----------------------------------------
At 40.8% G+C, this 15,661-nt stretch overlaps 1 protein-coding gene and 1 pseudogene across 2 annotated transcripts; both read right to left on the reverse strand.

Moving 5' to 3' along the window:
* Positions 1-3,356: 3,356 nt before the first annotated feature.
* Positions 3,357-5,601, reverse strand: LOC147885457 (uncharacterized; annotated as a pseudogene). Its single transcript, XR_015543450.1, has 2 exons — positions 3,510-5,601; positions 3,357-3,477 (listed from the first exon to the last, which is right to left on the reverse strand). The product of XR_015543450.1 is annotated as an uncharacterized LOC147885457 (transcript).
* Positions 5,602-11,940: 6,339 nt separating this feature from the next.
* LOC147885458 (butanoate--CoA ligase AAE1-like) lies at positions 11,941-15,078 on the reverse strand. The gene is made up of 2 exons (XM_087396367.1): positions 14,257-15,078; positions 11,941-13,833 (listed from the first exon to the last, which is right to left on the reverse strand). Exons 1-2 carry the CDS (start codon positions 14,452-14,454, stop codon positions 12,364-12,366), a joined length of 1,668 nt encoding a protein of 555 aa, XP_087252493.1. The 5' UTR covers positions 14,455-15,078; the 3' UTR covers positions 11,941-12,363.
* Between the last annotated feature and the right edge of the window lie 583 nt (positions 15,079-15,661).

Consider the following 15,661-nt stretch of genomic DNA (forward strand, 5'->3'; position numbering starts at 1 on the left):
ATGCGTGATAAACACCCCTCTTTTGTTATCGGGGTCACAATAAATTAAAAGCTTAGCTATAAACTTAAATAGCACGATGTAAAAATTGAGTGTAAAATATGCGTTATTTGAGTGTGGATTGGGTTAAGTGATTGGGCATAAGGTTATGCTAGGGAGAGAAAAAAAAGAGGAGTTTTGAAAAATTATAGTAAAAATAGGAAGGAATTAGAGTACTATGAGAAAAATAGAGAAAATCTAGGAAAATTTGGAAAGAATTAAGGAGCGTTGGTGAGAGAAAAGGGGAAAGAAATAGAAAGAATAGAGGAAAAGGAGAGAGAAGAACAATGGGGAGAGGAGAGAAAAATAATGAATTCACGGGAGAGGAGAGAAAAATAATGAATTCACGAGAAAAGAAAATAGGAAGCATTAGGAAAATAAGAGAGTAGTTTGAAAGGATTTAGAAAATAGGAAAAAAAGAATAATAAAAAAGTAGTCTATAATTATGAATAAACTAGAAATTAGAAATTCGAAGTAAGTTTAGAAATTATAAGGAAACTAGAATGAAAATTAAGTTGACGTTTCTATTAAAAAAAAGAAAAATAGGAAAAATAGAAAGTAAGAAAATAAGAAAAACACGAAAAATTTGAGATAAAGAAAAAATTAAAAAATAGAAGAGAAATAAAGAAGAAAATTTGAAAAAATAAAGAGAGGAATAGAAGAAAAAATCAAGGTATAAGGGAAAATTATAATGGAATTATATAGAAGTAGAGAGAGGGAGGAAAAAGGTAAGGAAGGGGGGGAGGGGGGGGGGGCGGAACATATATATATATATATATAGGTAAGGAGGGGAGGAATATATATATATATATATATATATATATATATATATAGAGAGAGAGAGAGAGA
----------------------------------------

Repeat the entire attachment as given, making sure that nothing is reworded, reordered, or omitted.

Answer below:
At 40.8% G+C, this 15,661-nt stretch overlaps 1 protein-coding gene and 1 pseudogene across 2 annotated transcripts; both read right to left on the reverse strand.

Moving 5' to 3' along the window:
* Positions 1-3,356: 3,356 nt before the first annotated feature.
* Positions 3,357-5,601, reverse strand: LOC147885457 (uncharacterized; annotated as a pseudogene). Its single transcript, XR_015543450.1, has 2 exons — positions 3,510-5,601; positions 3,357-3,477 (listed from the first exon to the last, which is right to left on the reverse strand). The product of XR_015543450.1 is annotated as an uncharacterized LOC147885457 (transcript).
* Positions 5,602-11,940: 6,339 nt separating this feature from the next.
* LOC147885458 (butanoate--CoA ligase AAE1-like) lies at positions 11,941-15,078 on the reverse strand. The gene is made up of 2 exons (XM_087396367.1): positions 14,257-15,078; positions 11,941-13,833 (listed from the first exon to the last, which is right to left on the reverse strand). Exons 1-2 carry the CDS (start codon positions 14,452-14,454, stop codon positions 12,364-12,366), a joined length of 1,668 nt encoding a protein of 555 aa, XP_087252493.1. The 5' UTR covers positions 14,455-15,078; the 3' UTR covers positions 11,941-12,363.
* Between the last annotated feature and the right edge of the window lie 583 nt (positions 15,079-15,661).

Consider the following 15,661-nt stretch of genomic DNA (forward strand, 5'->3'; position numbering starts at 1 on the left):
ATGCGTGATAAACACCCCTCTTTTGTTATCGGGGTCACAATAAATTAAAAGCTTAGCTATAAACTTAAATAGCACGATGTAAAAATTGAGTGTAAAATATGCGTTATTTGAGTGTGGATTGGGTTAAGTGATTGGGCATAAGGTTATGCTAGGGAGAGAAAAAAAAGAGGAGTTTTGAAAAATTATAGTAAAAATAGGAAGGAATTAGAGTACTATGAGAAAAATAGAGAAAATCTAGGAAAATTTGGAAAGAATTAAGGAGCGTTGGTGAGAGAAAAGGGGAAAGAAATAGAAAGAATAGAGGAAAAGGAGAGAGAAGAACAATGGGGAGAGGAGAGAAAAATAATGAATTCACGGGAGAGGAGAGAAAAATAATGAATTCACGAGAAAAGAAAATAGGAAGCATTAGGAAAATAAGAGAGTAGTTTGAAAGGATTTAGAAAATAGGAAAAAAAGAATAATAAAAAAGTAGTCTATAATTATGAATAAACTAGAAATTAGAAATTCGAAGTAAGTTTAGAAATTATAAGGAAACTAGAATGAAAATTAAGTTGACGTTTCTATTAAAAAAAAGAAAAATAGGAAAAATAGAAAGTAAGAAAATAAGAAAAACACGAAAAATTTGAGATAAAGAAAAAATTAAAAAATAGAAGAGAAATAAAGAAGAAAATTTGAAAAAATAAAGAGAGGAATAGAAGAAAAAATCAAGGTATAAGGGAAAATTATAATGGAATTATATAGAAGTAGAGAGAGGGAGGAAAAAGGTAAGGAAGGGGGGGAGGGGGGGGGGGCGGAACATATATATATATATATATAGGTAAGGAGGGGAGGAATATATATATATATATATATATATATATATATATATAGAGAGAGAGAGAGAGA